To me, science fiction and fantasy are guided by one principle. You change something about how things are, and develop a story around that one new fact. Bad sf and fantasy change everything and leave the reader adrift. Masterful sf and fantasy writers can change one thing and delight the reader showing how the dominos fall: what if the Nazis won WWII, what if Britain had a mythology, what if there was a galaxy-spanning empire in the fiftieth millennium. Stuff like that.

With KSR, he starts off well: what if Galileo were influenced by 31st-century politicos? He adds a few juicy bits about ten-dimensional space and three-dimensional time and alien intelligences. Maybe Galileo’s Dream fails to match up to these other two books because it tries to do too much.

Billy Lombardo does it a bit better. What if a doting father could train his son to be a perfectly balanced athlete, able to throw brilliantly left- or right-handed? One premise, and it all falls into place from there.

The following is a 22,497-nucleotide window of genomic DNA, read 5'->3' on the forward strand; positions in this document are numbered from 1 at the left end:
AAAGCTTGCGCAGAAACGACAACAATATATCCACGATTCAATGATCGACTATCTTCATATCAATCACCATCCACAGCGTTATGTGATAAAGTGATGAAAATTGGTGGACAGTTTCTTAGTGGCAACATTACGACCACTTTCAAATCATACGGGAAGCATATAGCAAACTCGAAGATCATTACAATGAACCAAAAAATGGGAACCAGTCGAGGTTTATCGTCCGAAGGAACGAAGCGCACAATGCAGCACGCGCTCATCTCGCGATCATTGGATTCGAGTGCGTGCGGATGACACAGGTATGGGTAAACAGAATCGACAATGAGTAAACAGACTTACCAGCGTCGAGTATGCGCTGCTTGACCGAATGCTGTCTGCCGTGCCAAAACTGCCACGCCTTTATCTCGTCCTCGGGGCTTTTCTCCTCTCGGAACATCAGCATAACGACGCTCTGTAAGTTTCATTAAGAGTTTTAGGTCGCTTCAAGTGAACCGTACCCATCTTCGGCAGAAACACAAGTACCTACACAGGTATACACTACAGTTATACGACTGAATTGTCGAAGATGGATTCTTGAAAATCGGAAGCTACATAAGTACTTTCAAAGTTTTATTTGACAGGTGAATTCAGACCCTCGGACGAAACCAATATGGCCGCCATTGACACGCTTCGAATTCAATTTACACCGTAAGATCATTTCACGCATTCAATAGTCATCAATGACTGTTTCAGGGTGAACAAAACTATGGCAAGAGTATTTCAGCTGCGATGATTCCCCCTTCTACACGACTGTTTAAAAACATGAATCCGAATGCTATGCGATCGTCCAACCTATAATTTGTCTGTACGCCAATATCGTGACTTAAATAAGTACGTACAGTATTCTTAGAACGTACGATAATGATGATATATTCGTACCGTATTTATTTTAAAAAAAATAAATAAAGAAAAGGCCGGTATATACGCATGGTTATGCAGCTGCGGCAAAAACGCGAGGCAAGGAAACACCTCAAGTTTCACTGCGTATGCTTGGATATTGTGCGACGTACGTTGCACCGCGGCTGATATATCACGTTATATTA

Guy Gavriel Kay takes what seems to be a fantasy premise, what if Europe were slightly different. But his story, so far as I can see, would work just as well if it were a full-blooded historical novel. The aristocracy would be just as corrupt, the woman doctor just as countercultural, and the men just as heroic. Christians, Jews, and Muslims on one small peninsula? The possibilities for serious fiction, not to mention soap opera, are endless.

Read any good books lately?


About catholicsensibility

Todd lives in the Pacific Northwest, serving a Catholic parish as a lay minister.